Eight Northeastern states on Friday asked the Department of Energy to help fund and support an interregional transmission planning collaboration across three grid operator footprints.
“By convening this group and leveraging DOE’s technical expertise, DOE and states representing New England, New York and New Jersey can work in partnership to explore opportunities for increased interconnectivity, including for offshore wind, between our regions,” the states said in a letter to DOE.
Increased interconnection between regions could lower electricity prices through a larger marketplace for low-cost clean energy, bolster reliability during extreme weather and grid stress, and increase access to renewable energy to meet decarbonization goals, the Massachusetts Office of Energy and Environmental Affairs said in a news release.
ISO New England, the New York Independent System Operator and the PJM Interconnection could be asked to assist with the initiative, according to the states.
The regional transmission organizations could help identify cost-effective options for increasing transfer capability between their footprints, the states said, noting they cooperate through ISO-NE’s Interregional Planning Stakeholder Advisory Committee.
The initiative is “incredibly helpful,” according to Rob Gramlich, president of consulting firm Grid Strategies.
“The worst reliability trouble spot in the country is New England in winter cold spell situations,” he said in an email. “An integrated on- and offshore transmission network would help provide power when New England is short.”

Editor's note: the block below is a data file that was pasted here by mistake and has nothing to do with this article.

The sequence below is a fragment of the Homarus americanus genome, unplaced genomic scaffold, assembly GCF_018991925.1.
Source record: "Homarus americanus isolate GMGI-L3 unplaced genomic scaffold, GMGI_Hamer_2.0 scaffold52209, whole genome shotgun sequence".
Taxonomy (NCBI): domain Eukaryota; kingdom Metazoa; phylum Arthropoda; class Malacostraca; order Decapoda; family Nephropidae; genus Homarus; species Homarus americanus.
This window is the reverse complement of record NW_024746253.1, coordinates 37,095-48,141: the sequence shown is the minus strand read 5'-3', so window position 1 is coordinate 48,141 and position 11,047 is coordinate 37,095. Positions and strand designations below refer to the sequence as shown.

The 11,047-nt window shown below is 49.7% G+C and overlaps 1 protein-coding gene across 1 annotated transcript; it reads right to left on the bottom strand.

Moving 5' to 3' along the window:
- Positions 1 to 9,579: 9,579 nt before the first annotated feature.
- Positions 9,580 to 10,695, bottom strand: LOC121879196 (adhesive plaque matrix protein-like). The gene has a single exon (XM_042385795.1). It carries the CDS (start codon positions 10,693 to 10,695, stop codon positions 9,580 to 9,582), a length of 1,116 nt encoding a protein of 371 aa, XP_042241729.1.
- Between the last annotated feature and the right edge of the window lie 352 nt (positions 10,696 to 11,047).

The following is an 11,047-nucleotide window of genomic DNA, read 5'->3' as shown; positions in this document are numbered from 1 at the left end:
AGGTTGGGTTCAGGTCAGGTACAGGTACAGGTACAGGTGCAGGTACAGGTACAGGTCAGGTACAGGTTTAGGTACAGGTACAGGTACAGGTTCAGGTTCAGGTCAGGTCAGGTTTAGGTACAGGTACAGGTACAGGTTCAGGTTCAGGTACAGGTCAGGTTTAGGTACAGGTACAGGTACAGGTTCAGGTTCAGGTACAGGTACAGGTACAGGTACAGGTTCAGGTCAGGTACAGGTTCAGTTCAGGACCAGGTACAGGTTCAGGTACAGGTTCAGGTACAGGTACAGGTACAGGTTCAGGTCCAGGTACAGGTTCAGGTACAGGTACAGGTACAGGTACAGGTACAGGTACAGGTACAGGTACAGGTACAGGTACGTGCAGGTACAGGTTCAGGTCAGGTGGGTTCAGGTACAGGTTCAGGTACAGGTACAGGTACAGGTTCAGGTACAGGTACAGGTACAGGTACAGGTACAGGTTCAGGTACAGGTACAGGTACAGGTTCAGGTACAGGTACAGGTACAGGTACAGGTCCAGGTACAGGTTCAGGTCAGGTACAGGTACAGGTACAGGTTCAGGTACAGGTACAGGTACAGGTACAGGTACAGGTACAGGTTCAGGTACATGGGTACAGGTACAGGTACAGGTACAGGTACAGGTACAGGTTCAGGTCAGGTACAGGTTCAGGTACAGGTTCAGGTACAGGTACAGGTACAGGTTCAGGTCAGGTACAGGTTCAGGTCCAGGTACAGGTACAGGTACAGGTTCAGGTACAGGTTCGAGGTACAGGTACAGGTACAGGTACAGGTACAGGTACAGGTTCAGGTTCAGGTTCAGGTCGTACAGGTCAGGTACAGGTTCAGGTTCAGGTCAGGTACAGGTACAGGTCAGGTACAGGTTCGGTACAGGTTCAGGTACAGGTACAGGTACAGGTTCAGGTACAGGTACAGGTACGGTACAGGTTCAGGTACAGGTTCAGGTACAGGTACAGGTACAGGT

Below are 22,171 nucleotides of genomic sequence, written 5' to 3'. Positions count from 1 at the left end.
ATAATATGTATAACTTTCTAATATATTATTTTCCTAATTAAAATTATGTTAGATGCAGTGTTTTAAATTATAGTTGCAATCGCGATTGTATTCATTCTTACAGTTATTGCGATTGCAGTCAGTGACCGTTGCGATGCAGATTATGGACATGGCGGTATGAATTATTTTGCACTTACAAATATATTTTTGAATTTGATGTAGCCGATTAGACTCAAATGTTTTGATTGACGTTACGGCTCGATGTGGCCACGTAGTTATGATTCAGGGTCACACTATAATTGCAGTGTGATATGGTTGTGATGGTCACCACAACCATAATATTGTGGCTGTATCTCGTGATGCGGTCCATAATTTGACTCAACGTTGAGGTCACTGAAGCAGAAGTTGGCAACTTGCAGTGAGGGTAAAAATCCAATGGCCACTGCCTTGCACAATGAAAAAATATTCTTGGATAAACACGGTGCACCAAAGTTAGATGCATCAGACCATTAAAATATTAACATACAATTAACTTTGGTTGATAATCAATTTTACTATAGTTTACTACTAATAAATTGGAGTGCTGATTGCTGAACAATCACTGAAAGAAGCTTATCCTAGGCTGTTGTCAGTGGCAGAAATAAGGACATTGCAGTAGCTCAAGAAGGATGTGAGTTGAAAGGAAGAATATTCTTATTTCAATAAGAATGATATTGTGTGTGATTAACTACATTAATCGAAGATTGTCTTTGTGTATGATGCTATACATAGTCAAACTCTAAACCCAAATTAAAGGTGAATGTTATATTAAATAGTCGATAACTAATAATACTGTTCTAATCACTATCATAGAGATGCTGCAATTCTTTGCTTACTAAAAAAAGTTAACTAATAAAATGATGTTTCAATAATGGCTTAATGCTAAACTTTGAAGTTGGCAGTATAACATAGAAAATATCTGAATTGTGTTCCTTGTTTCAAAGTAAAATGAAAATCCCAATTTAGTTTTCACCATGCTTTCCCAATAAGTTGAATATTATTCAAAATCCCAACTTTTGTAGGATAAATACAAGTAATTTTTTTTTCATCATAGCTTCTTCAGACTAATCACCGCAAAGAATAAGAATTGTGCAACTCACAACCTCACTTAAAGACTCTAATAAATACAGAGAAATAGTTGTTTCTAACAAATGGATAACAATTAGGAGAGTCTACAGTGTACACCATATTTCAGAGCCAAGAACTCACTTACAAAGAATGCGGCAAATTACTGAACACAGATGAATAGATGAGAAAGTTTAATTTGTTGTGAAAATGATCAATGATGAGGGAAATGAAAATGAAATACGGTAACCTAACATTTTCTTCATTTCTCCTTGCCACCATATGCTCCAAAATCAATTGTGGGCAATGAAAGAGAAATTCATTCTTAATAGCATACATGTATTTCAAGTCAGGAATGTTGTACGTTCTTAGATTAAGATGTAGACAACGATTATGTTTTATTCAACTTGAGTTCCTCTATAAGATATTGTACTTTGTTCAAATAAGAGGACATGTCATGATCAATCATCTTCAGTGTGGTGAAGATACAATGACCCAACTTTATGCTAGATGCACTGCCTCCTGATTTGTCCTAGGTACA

“Rather than wait for new regulatory mandates to spur action, we can collectively take steps now to consider expanding ties between our regions to help enhance system reliability and transition to a clean energy future more quickly and affordably,” the states said.
This summer, NYISO can export 1,600 MW to New England and 1,225 MW to PJM, according to a May report from the grid operator. It can import 1,400 MW from New England and 2,250 MW from PJM. There is no direct transmission connection between PJM and ISO-NE.
The collaborative could be expanded to include other states and Canadian representatives, according to the letter.
This summer, collaborative participants will hash out the scope of the initiative, such as whether it will focus on offshore transmission, onshore or both, a Massachusetts official said. They will also review funding opportunities such as the $100 million available through the DOE’s Grid Deployment Office for interregional and offshore transmission planning, the official said.
Most of the states in the collaboration have aggressive clean energy goals, including for offshore wind.
Early this year, four New England states proposed working with transmission providers, wind developers and ISO-NE to identify a portfolio of transmission projects for an offshore wind network. Ultimately, Massachusetts and Connecticut proposed three interconnections for offshore wind.
Separately, ISO-NE aims to release a draft transmission study by November looking at New England’s transmission needs for 2050. The grid operator is working to develop a tariff proposal that could be filed this year at FERC that would allow the states to ask ISO-NE to issue solicitations for those projects, according to the official.